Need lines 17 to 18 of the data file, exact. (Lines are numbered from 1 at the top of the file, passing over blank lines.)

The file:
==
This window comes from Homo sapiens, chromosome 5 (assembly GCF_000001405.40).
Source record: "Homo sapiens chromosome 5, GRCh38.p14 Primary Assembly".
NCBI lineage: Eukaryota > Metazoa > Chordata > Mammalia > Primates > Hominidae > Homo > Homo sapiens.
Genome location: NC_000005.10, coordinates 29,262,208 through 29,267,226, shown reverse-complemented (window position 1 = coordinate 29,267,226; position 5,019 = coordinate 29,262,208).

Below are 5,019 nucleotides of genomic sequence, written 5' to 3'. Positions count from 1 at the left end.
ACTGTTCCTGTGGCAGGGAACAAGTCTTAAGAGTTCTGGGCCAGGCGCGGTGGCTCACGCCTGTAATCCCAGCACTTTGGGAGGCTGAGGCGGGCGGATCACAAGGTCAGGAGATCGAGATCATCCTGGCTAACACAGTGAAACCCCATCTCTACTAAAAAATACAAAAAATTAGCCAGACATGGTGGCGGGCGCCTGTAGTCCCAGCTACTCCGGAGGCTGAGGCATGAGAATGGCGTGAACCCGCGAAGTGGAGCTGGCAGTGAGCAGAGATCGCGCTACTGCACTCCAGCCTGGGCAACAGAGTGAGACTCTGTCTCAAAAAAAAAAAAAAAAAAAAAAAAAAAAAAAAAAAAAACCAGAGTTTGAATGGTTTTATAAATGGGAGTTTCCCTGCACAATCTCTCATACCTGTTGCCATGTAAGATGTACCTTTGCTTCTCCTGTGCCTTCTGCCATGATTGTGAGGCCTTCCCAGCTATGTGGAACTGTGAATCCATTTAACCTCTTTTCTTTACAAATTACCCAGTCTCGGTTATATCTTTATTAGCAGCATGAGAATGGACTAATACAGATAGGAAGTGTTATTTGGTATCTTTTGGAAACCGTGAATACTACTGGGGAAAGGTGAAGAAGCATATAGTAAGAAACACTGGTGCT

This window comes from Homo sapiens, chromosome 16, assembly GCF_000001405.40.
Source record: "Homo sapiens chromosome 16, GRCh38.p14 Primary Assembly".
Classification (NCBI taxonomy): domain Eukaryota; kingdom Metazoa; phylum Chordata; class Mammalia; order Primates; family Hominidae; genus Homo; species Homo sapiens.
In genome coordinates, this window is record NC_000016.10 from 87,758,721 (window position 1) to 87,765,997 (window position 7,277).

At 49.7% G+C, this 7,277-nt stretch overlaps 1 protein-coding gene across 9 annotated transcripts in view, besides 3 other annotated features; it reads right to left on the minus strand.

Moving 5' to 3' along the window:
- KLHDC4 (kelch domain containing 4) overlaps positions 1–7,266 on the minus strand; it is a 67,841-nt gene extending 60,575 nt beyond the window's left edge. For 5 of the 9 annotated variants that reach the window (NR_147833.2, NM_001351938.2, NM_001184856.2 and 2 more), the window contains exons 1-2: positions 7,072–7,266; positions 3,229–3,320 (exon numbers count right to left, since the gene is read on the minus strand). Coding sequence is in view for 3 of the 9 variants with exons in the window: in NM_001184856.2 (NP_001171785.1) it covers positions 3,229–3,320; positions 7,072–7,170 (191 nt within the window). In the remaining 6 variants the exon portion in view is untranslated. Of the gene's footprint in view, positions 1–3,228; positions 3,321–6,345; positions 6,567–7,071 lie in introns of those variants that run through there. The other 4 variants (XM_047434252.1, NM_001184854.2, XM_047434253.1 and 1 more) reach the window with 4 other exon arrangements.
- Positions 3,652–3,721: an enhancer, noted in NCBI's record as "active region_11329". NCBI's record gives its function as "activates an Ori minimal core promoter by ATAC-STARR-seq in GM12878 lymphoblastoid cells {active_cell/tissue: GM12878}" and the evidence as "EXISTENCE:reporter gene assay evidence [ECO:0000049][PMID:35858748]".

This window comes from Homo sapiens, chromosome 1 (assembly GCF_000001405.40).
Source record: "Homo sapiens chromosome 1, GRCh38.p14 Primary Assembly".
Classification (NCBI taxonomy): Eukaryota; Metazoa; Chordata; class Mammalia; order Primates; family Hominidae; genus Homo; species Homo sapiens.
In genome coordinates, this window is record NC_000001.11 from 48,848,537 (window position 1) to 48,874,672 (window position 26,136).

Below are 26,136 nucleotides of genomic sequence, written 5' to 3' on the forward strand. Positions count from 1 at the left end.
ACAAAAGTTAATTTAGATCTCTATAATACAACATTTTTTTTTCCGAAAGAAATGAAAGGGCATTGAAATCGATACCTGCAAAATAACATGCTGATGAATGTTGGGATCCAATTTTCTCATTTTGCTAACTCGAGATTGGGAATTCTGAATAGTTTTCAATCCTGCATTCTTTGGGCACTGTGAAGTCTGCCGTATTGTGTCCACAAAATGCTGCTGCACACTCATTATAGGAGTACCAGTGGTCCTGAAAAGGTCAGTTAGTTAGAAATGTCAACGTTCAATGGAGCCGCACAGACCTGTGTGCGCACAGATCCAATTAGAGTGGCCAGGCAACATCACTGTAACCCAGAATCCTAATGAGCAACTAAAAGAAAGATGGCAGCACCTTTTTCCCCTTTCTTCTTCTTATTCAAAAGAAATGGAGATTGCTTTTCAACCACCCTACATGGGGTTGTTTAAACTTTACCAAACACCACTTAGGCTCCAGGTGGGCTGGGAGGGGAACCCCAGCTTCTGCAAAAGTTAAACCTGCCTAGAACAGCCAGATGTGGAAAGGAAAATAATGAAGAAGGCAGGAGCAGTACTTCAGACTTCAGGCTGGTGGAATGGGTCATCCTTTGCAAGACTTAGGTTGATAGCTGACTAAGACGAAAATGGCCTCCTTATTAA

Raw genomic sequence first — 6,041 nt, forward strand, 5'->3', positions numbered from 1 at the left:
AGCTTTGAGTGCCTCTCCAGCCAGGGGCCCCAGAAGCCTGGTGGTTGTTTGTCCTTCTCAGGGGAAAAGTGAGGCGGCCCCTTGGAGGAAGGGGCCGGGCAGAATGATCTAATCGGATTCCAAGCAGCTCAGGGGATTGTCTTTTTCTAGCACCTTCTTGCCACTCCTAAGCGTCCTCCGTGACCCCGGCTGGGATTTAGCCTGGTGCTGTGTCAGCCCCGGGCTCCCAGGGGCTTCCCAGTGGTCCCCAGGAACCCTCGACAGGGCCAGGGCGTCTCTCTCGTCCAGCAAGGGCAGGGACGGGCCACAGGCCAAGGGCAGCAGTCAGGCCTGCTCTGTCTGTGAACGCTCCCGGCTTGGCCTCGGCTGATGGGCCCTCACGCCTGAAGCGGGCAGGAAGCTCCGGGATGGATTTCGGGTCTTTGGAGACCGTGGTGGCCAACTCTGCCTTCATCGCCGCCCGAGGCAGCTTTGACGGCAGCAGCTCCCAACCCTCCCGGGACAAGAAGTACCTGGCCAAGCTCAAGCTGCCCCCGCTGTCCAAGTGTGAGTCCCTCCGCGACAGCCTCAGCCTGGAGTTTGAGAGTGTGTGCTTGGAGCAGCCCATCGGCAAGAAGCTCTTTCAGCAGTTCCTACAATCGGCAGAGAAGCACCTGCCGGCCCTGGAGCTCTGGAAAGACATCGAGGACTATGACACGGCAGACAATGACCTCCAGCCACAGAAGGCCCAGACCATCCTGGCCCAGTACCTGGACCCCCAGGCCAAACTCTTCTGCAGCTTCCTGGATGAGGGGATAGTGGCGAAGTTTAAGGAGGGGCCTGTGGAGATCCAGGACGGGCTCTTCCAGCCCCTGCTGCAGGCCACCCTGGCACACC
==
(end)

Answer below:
Classification (NCBI taxonomy): Eukaryota; Metazoa; Chordata; class Mammalia; order Primates; family Hominidae; genus Homo; species Homo sapiens.
In genome coordinates, this window is record NC_000001.11 from 48,848,537 (window position 1) to 48,874,672 (window position 26,136).